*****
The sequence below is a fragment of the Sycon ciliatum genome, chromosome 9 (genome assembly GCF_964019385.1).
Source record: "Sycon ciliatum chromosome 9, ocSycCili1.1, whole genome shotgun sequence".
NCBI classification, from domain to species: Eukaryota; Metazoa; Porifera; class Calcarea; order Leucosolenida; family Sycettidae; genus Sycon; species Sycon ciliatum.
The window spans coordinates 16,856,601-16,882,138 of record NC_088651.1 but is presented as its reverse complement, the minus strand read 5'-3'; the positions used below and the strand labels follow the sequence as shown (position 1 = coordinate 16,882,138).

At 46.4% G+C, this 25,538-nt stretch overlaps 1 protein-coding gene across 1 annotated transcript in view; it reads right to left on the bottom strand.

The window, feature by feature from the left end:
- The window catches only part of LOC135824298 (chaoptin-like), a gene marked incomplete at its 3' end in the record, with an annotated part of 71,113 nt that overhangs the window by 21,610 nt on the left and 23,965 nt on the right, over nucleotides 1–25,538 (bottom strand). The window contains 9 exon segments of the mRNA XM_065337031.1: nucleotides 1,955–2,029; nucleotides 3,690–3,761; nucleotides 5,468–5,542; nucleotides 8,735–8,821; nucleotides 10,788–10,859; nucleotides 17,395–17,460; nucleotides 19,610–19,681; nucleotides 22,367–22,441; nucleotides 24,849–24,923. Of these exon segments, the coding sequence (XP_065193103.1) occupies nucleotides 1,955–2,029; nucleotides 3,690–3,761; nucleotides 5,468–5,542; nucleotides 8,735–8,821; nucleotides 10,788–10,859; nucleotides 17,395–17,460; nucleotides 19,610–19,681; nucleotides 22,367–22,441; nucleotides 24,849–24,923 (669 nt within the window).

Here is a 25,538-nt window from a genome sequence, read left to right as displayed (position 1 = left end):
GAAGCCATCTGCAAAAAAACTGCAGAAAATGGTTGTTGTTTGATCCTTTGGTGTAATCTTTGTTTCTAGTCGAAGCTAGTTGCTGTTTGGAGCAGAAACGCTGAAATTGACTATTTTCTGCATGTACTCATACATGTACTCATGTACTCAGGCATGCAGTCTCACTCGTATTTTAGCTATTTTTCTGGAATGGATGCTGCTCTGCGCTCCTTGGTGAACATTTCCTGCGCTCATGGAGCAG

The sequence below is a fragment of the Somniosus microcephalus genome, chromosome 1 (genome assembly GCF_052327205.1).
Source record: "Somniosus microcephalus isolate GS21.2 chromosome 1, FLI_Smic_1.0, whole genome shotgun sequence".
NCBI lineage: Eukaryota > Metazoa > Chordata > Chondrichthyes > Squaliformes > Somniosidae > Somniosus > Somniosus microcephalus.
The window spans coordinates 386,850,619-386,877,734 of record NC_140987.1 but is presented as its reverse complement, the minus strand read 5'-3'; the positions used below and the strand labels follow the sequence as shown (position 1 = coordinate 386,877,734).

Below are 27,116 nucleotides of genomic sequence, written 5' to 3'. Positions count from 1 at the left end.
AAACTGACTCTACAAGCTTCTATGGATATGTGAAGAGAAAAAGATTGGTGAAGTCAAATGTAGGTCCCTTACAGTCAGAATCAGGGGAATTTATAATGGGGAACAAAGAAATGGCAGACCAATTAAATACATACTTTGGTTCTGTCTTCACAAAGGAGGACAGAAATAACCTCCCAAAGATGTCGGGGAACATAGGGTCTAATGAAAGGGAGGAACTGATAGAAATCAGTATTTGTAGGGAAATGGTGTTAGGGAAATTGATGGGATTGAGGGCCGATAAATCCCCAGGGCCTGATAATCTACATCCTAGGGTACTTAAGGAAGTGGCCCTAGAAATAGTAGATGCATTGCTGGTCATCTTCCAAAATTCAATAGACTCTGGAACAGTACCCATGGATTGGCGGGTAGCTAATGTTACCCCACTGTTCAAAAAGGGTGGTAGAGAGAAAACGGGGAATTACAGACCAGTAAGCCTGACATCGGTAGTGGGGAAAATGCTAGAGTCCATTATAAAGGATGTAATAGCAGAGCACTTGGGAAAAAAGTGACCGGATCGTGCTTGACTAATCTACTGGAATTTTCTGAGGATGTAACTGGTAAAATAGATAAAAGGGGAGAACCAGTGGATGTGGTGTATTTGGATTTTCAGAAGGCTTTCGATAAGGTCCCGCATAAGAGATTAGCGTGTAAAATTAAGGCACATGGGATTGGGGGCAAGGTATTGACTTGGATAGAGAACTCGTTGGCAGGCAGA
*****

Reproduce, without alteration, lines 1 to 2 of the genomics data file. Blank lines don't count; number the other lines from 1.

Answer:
The sequence below is a fragment of the Sycon ciliatum genome, chromosome 9 (genome assembly GCF_964019385.1).
Source record: "Sycon ciliatum chromosome 9, ocSycCili1.1, whole genome shotgun sequence".